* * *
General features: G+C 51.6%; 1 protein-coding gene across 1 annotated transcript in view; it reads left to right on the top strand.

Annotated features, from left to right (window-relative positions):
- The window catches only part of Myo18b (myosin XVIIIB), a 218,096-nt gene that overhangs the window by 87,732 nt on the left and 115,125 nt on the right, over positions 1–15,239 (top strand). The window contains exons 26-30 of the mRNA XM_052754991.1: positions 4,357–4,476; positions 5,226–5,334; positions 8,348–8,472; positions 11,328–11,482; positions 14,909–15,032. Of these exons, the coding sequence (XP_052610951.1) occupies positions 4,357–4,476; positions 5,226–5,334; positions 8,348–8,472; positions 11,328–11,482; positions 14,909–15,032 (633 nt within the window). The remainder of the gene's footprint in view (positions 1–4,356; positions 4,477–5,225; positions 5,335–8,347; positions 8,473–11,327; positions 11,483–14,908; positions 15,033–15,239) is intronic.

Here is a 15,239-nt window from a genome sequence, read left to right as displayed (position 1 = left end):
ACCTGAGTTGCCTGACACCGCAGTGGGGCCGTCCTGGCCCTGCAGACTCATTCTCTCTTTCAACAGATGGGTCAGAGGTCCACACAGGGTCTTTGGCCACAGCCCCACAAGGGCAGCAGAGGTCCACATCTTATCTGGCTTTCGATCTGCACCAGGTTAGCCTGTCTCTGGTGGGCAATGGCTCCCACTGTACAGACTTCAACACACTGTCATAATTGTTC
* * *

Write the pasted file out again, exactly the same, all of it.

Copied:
General features: G+C 51.6%; 1 protein-coding gene across 1 annotated transcript in view; it reads left to right on the top strand.

Annotated features, from left to right (window-relative positions):
- The window catches only part of Myo18b (myosin XVIIIB), a 218,096-nt gene that overhangs the window by 87,732 nt on the left and 115,125 nt on the right, over positions 1–15,239 (top strand). The window contains exons 26-30 of the mRNA XM_052754991.1: positions 4,357–4,476; positions 5,226–5,334; positions 8,348–8,472; positions 11,328–11,482; positions 14,909–15,032. Of these exons, the coding sequence (XP_052610951.1) occupies positions 4,357–4,476; positions 5,226–5,334; positions 8,348–8,472; positions 11,328–11,482; positions 14,909–15,032 (633 nt within the window). The remainder of the gene's footprint in view (positions 1–4,356; positions 4,477–5,225; positions 5,335–8,347; positions 8,473–11,327; positions 11,483–14,908; positions 15,033–15,239) is intronic.

Here is a 15,239-nt window from a genome sequence, read left to right as displayed (position 1 = left end):
ACCTGAGTTGCCTGACACCGCAGTGGGGCCGTCCTGGCCCTGCAGACTCATTCTCTCTTTCAACAGATGGGTCAGAGGTCCACACAGGGTCTTTGGCCACAGCCCCACAAGGGCAGCAGAGGTCCACATCTTATCTGGCTTTCGATCTGCACCAGGTTAGCCTGTCTCTGGTGGGCAATGGCTCCCACTGTACAGACTTCAACACACTGTCATAATTGTTC